Tuesday, July 22, 2014
Interview With Author Victoria Grossack
Please join me in welcoming author, columnist and instructor, Victoria Grossack to Pen and Prosper today. Here she shares helpful tips for writers, as well as strategies for success.
Can you tell Pen and Prosper readers a little about who you are and your professional background?
I’m the solo author of two mysteries: The Highbury Murders: A Mystery Set in the Village of Jane Austen’s Emma and Academic Assassination (a Zofia Martin Mystery). Together with my collaborator Alice Underwood, we have written five novels based on Greek mythology, including Jocasta: The Mother-Wife of Oedipus; Antigone & Creon: Guardians of Thebes and a trilogy about Niobe that starts with Children of Tantalus.
I always spent a lot of time thinking about what makes a story great, which started me down the path of working out issues that I was not seeing addressed in other books and articles. That got me writing my own column at Writing-world.com, and I have now pulled my ideas to create the book, Crafting Fabulous Fiction.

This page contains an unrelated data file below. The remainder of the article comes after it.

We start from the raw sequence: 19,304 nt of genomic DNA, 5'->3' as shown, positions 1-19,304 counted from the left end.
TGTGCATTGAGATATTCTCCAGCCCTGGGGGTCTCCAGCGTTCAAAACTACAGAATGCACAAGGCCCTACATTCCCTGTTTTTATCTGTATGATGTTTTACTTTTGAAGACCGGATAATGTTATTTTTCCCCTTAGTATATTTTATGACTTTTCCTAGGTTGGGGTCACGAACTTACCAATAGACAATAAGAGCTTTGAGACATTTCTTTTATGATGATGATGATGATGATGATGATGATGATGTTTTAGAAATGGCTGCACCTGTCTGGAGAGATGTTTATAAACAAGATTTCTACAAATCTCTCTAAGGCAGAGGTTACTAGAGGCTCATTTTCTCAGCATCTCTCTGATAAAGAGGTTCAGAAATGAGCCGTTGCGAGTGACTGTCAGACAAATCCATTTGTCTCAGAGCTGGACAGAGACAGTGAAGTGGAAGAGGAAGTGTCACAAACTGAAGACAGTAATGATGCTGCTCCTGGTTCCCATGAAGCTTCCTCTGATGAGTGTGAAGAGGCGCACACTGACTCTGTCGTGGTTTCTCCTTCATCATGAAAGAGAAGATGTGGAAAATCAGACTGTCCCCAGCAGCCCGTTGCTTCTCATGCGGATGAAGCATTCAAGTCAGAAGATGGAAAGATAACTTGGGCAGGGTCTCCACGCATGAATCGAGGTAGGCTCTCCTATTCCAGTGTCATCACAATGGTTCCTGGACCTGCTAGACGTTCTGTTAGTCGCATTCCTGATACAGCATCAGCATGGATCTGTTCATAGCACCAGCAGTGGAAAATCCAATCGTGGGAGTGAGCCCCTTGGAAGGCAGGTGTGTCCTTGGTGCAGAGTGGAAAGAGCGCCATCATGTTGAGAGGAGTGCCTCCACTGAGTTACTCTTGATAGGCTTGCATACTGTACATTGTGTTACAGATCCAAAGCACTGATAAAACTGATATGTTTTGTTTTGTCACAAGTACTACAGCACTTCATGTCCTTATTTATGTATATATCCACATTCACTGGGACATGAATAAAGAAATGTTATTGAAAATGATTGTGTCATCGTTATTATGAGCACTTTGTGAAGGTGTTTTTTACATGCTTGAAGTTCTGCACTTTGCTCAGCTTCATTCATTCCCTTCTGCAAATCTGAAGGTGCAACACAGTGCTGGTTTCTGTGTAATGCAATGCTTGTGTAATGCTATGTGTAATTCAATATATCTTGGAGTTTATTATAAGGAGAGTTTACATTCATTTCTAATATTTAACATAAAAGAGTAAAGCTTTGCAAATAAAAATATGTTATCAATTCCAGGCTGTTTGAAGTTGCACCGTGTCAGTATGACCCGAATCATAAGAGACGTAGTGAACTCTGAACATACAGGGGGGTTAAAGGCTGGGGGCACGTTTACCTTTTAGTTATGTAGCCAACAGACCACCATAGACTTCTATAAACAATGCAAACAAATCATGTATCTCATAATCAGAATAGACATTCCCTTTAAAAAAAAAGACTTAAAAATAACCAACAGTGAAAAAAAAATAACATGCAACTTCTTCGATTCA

As for the rest of my background: I have a degree in Creative Writing and English Literature from Dartmouth College, an MBA from Indiana University, and I am also a fellow of the Casualty Actuarial Society. That means I understand quite a lot about insurance and mathematics.
Describe your writing process. Do you have any rituals? Do you write every day, or when your muse inspires?
These days, I write nearly every day, because I have the interest, the time and the energy. When I had a full-time job, I discovered that Mondays and Tuesdays were more intense at the office and so I was too tired to write on those days. Instead I dedicated time to my writing on Wednesdays through Sundays. I tend to write in the mornings, often very early, because I am a morning person. I think people who want to write should determine when they have time and when they have the energy, both physical and emotional, to write.
As for rituals, I find Bach very soothing, and I occasionally light a candle to summon my muse, but I often write without any music or flames.
I see that you are widely traveled and have homes in Switzerland and Arizona. Is travel writing a part of your portfolio as well?
Actually, yes – I have sold quite a few travel articles through Constant Content. I’m not trying to establish myself as a travel writer, so I usually sell all rights. That means you may never find my byline.